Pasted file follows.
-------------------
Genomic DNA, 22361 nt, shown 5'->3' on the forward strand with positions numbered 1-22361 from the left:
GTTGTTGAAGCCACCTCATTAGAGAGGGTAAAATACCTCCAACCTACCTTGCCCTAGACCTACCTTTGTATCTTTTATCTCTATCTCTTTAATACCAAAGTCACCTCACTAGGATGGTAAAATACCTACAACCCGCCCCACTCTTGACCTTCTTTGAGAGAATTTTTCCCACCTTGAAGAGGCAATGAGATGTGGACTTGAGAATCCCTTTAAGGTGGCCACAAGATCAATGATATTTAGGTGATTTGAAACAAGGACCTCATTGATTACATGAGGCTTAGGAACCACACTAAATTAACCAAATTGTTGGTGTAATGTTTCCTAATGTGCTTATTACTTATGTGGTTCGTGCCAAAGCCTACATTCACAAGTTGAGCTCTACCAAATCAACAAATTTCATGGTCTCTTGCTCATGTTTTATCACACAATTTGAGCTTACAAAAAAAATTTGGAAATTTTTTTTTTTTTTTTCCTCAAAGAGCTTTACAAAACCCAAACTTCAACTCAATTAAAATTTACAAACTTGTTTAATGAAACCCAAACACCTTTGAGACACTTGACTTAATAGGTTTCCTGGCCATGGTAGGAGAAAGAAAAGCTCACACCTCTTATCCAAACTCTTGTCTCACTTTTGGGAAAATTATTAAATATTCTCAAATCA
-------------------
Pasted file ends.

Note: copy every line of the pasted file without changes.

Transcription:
Genomic DNA, 22361 nt, shown 5'->3' on the forward strand with positions numbered 1-22361 from the left:
GTTGTTGAAGCCACCTCATTAGAGAGGGTAAAATACCTCCAACCTACCTTGCCCTAGACCTACCTTTGTATCTTTTATCTCTATCTCTTTAATACCAAAGTCACCTCACTAGGATGGTAAAATACCTACAACCCGCCCCACTCTTGACCTTCTTTGAGAGAATTTTTCCCACCTTGAAGAGGCAATGAGATGTGGACTTGAGAATCCCTTTAAGGTGGCCACAAGATCAATGATATTTAGGTGATTTGAAACAAGGACCTCATTGATTACATGAGGCTTAGGAACCACACTAAATTAACCAAATTGTTGGTGTAATGTTTCCTAATGTGCTTATTACTTATGTGGTTCGTGCCAAAGCCTACATTCACAAGTTGAGCTCTACCAAATCAACAAATTTCATGGTCTCTTGCTCATGTTTTATCACACAATTTGAGCTTACAAAAAAAATTTGGAAATTTTTTTTTTTTTTTTCCTCAAAGAGCTTTACAAAACCCAAACTTCAACTCAATTAAAATTTACAAACTTGTTTAATGAAACCCAAACACCTTTGAGACACTTGACTTAATAGGTTTCCTGGCCATGGTAGGAGAAAGAAAAGCTCACACCTCTTATCCAAACTCTTGTCTCACTTTTGGGAAAATTATTAAATATTCTCAAATCA